The Hungriest Mouth in the Sea
by Peter Walters
“Who has the hungriest mouth in the seas of the south?” That’s what author Peter Walters wants to know so he sets off exploring the waters around New Zealand, starting with the plankton that drifts with the tide and soaks up energy from the sun.
Using the refrain, “But look – a hungrier mouth in the seas of the South” he asks the reader who would be heading this way? His cut-paper illustrations give hints of the next possible link in the food chain. Kicking krill swarm and blue cod are out hunting, but neither is fierce enough to be the top in this habitat. Could it be the sharks? Pointy-tailed rays? The barracuda? Or is there something bigger out there waiting for supper?
The artwork is delightful and will inspire young artists to try their hand at cut paper illustrations, and the rhyming text is engaging enough to be read over again. Back matter includes a fun section on marine mammals that will have kids comparing their own bodies to whales. There’s a predator-prey matching game and food web cards for a “Hungry Mouth” game.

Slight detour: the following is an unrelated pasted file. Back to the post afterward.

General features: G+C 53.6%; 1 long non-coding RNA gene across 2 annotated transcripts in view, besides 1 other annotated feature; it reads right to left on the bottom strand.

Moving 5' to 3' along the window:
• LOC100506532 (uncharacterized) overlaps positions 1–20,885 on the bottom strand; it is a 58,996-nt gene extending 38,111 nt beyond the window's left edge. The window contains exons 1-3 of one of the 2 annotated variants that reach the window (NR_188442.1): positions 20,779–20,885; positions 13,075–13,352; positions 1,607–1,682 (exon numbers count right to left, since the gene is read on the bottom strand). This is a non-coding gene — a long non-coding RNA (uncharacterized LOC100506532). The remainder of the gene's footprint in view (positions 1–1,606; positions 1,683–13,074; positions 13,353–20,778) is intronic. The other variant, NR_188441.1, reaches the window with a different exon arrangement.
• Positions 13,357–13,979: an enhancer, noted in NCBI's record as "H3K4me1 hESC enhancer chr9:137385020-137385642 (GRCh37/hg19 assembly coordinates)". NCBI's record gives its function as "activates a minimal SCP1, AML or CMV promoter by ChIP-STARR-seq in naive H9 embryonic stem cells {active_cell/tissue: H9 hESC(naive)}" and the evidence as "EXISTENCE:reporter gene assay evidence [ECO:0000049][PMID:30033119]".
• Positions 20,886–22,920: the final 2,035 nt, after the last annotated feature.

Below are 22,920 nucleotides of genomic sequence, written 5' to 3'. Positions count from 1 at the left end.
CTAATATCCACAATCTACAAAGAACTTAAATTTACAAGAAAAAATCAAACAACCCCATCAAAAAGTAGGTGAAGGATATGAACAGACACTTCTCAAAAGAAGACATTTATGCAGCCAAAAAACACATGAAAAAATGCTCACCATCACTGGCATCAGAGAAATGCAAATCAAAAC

“No one reminds a caterpillar to eat her leaves, or to make a chrysalis when she’s old enough. Caterpillars just know.” And once they turn into butterflies, they know how to fly – without even going to flight school.
Sharks are born knowing how to swim, frogs know how to sing, and baby sea turtles know how to swim across the ocean. Using simple text, the author helps children understand what instinct is. More challenging information about instinct versus learned behaviors is included in the back matter, along with a quiz about behaviors: learned or instinct? There’s also some life cycle charts for those animals whose young look nothing like the adults (butterflies, frogs, ladybugs) and a matching game.
It’s STEM Friday! (STEM is Science, Technology, Engineering, and Mathematics)
Copyright © 2015 Sue Heavenrich All Rights Reserved.